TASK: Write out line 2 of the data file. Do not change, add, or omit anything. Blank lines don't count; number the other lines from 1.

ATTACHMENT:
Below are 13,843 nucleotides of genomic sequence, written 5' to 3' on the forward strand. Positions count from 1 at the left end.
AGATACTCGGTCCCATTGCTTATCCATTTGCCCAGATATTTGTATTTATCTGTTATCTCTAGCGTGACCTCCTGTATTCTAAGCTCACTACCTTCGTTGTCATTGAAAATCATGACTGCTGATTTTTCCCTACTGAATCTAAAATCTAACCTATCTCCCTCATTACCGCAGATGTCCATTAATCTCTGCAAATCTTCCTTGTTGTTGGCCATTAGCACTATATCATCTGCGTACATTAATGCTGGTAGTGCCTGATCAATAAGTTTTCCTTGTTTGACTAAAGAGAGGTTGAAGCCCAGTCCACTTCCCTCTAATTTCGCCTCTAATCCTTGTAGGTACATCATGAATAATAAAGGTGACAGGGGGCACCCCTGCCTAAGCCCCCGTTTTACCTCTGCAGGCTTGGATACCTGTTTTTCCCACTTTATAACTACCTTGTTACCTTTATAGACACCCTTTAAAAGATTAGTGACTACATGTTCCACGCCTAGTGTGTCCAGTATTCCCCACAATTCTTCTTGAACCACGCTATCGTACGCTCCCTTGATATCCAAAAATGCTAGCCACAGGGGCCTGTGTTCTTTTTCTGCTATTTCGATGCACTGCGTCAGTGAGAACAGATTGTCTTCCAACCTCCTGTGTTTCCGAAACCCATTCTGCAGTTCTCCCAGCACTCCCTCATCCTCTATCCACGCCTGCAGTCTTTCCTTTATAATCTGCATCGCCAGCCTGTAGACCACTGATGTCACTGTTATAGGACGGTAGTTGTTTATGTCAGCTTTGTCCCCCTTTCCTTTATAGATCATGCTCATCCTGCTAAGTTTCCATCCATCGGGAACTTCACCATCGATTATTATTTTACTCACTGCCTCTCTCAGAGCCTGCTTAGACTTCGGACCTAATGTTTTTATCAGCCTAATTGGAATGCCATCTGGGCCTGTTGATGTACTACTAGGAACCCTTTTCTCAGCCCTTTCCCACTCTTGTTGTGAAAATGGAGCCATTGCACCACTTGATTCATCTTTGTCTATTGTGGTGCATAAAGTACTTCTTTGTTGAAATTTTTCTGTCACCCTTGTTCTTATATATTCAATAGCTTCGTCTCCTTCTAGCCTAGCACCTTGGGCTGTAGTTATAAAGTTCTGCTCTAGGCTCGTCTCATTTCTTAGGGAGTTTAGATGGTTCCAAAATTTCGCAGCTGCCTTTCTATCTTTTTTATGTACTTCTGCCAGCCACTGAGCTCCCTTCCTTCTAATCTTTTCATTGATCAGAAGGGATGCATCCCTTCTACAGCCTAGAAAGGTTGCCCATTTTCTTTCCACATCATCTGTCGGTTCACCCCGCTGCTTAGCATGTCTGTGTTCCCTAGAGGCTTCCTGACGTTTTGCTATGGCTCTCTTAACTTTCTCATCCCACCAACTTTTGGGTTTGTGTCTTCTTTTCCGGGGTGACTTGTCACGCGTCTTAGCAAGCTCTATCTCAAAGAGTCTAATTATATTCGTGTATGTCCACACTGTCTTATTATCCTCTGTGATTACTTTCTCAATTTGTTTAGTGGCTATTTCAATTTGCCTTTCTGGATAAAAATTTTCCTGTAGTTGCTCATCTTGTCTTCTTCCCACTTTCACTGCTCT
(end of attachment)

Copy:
AGATACTCGGTCCCATTGCTTATCCATTTGCCCAGATATTTGTATTTATCTGTTATCTCTAGCGTGACCTCCTGTATTCTAAGCTCACTACCTTCGTTGTCATTGAAAATCATGACTGCTGATTTTTCCCTACTGAATCTAAAATCTAACCTATCTCCCTCATTACCGCAGATGTCCATTAATCTCTGCAAATCTTCCTTGTTGTTGGCCATTAGCACTATATCATCTGCGTACATTAATGCTGGTAGTGCCTGATCAATAAGTTTTCCTTGTTTGACTAAAGAGAGGTTGAAGCCCAGTCCACTTCCCTCTAATTTCGCCTCTAATCCTTGTAGGTACATCATGAATAATAAAGGTGACAGGGGGCACCCCTGCCTAAGCCCCCGTTTTACCTCTGCAGGCTTGGATACCTGTTTTTCCCACTTTATAACTACCTTGTTACCTTTATAGACACCCTTTAAAAGATTAGTGACTACATGTTCCACGCCTAGTGTGTCCAGTATTCCCCACAATTCTTCTTGAACCACGCTATCGTACGCTCCCTTGATATCCAAAAATGCTAGCCACAGGGGCCTGTGTTCTTTTTCTGCTATTTCGATGCACTGCGTCAGTGAGAACAGATTGTCTTCCAACCTCCTGTGTTTCCGAAACCCATTCTGCAGTTCTCCCAGCACTCCCTCATCCTCTATCCACGCCTGCAGTCTTTCCTTTATAATCTGCATCGCCAGCCTGTAGACCACTGATGTCACTGTTATAGGACGGTAGTTGTTTATGTCAGCTTTGTCCCCCTTTCCTTTATAGATCATGCTCATCCTGCTAAGTTTCCATCCATCGGGAACTTCACCATCGATTATTATTTTACTCACTGCCTCTCTCAGAGCCTGCTTAGACTTCGGACCTAATGTTTTTATCAGCCTAATTGGAATGCCATCTGGGCCTGTTGATGTACTACTAGGAACCCTTTTCTCAGCCCTTTCCCACTCTTGTTGTGAAAATGGAGCCATTGCACCACTTGATTCATCTTTGTCTATTGTGGTGCATAAAGTACTTCTTTGTTGAAATTTTTCTGTCACCCTTGTTCTTATATATTCAATAGCTTCGTCTCCTTCTAGCCTAGCACCTTGGGCTGTAGTTATAAAGTTCTGCTCTAGGCTCGTCTCATTTCTTAGGGAGTTTAGATGGTTCCAAAATTTCGCAGCTGCCTTTCTATCTTTTTTATGTACTTCTGCCAGCCACTGAGCTCCCTTCCTTCTAATCTTTTCATTGATCAGAAGGGATGCATCCCTTCTACAGCCTAGAAAGGTTGCCCATTTTCTTTCCACATCATCTGTCGGTTCACCCCGCTGCTTAGCATGTCTGTGTTCCCTAGAGGCTTCCTGACGTTTTGCTATGGCTCTCTTAACTTTCTCATCCCACCAACTTTTGGGTTTGTGTCTTCTTTTCCGGGGTGACTTGTCACGCGTCTTAGCAAGCTCTATCTCAAAGAGTCTAATTATATTCGTGTATGTCCACACTGTCTTATTATCCTCTGTGATTACTTTCTCAATTTGTTTAGTGGCTATTTCAATTTGCCTTTCTGGATAAAAATTTTCCTGTAGTTGCTCATCTTGTCTTCTTCCCACTTTCACTGCTCT